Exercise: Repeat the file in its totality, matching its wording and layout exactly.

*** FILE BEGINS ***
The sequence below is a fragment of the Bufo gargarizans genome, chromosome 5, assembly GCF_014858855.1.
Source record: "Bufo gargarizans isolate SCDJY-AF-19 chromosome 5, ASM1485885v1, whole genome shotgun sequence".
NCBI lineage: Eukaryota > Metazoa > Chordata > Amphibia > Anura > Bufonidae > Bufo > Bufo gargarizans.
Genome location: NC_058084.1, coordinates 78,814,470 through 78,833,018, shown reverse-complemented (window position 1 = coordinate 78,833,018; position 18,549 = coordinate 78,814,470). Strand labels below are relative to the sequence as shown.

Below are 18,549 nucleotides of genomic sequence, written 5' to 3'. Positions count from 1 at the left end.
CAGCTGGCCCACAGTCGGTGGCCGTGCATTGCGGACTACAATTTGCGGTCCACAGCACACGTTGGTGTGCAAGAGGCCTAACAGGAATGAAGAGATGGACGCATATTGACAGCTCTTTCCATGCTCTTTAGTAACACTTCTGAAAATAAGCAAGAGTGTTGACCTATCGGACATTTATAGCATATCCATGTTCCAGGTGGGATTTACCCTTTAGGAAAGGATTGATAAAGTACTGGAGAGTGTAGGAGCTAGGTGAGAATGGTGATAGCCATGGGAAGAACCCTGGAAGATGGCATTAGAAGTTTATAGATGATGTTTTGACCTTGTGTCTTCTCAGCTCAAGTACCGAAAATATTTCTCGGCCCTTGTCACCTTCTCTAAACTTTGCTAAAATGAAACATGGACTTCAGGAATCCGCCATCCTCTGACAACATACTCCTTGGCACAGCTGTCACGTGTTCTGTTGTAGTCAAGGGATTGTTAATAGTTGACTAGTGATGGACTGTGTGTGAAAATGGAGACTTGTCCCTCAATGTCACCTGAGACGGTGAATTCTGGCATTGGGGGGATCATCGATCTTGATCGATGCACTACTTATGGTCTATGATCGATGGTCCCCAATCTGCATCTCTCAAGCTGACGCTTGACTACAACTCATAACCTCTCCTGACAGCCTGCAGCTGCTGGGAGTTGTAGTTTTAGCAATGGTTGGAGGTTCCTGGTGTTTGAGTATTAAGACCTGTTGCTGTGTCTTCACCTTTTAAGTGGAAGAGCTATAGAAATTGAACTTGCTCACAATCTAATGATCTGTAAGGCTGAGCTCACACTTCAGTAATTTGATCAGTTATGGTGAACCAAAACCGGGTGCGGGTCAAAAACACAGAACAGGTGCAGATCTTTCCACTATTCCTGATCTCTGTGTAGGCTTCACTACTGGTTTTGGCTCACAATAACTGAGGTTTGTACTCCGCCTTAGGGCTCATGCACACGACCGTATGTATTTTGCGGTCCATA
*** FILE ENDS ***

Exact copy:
The sequence below is a fragment of the Bufo gargarizans genome, chromosome 5, assembly GCF_014858855.1.
Source record: "Bufo gargarizans isolate SCDJY-AF-19 chromosome 5, ASM1485885v1, whole genome shotgun sequence".
NCBI lineage: Eukaryota > Metazoa > Chordata > Amphibia > Anura > Bufonidae > Bufo > Bufo gargarizans.
Genome location: NC_058084.1, coordinates 78,814,470 through 78,833,018, shown reverse-complemented (window position 1 = coordinate 78,833,018; position 18,549 = coordinate 78,814,470). Strand labels below are relative to the sequence as shown.

Below are 18,549 nucleotides of genomic sequence, written 5' to 3'. Positions count from 1 at the left end.
CAGCTGGCCCACAGTCGGTGGCCGTGCATTGCGGACTACAATTTGCGGTCCACAGCACACGTTGGTGTGCAAGAGGCCTAACAGGAATGAAGAGATGGACGCATATTGACAGCTCTTTCCATGCTCTTTAGTAACACTTCTGAAAATAAGCAAGAGTGTTGACCTATCGGACATTTATAGCATATCCATGTTCCAGGTGGGATTTACCCTTTAGGAAAGGATTGATAAAGTACTGGAGAGTGTAGGAGCTAGGTGAGAATGGTGATAGCCATGGGAAGAACCCTGGAAGATGGCATTAGAAGTTTATAGATGATGTTTTGACCTTGTGTCTTCTCAGCTCAAGTACCGAAAATATTTCTCGGCCCTTGTCACCTTCTCTAAACTTTGCTAAAATGAAACATGGACTTCAGGAATCCGCCATCCTCTGACAACATACTCCTTGGCACAGCTGTCACGTGTTCTGTTGTAGTCAAGGGATTGTTAATAGTTGACTAGTGATGGACTGTGTGTGAAAATGGAGACTTGTCCCTCAATGTCACCTGAGACGGTGAATTCTGGCATTGGGGGGATCATCGATCTTGATCGATGCACTACTTATGGTCTATGATCGATGGTCCCCAATCTGCATCTCTCAAGCTGACGCTTGACTACAACTCATAACCTCTCCTGACAGCCTGCAGCTGCTGGGAGTTGTAGTTTTAGCAATGGTTGGAGGTTCCTGGTGTTTGAGTATTAAGACCTGTTGCTGTGTCTTCACCTTTTAAGTGGAAGAGCTATAGAAATTGAACTTGCTCACAATCTAATGATCTGTAAGGCTGAGCTCACACTTCAGTAATTTGATCAGTTATGGTGAACCAAAACCGGGTGCGGGTCAAAAACACAGAACAGGTGCAGATCTTTCCACTATTCCTGATCTCTGTGTAGGCTTCACTACTGGTTTTGGCTCACAATAACTGAGGTTTGTACTCCGCCTTAGGGCTCATGCACACGACCGTATGTATTTTGCGGTCCATA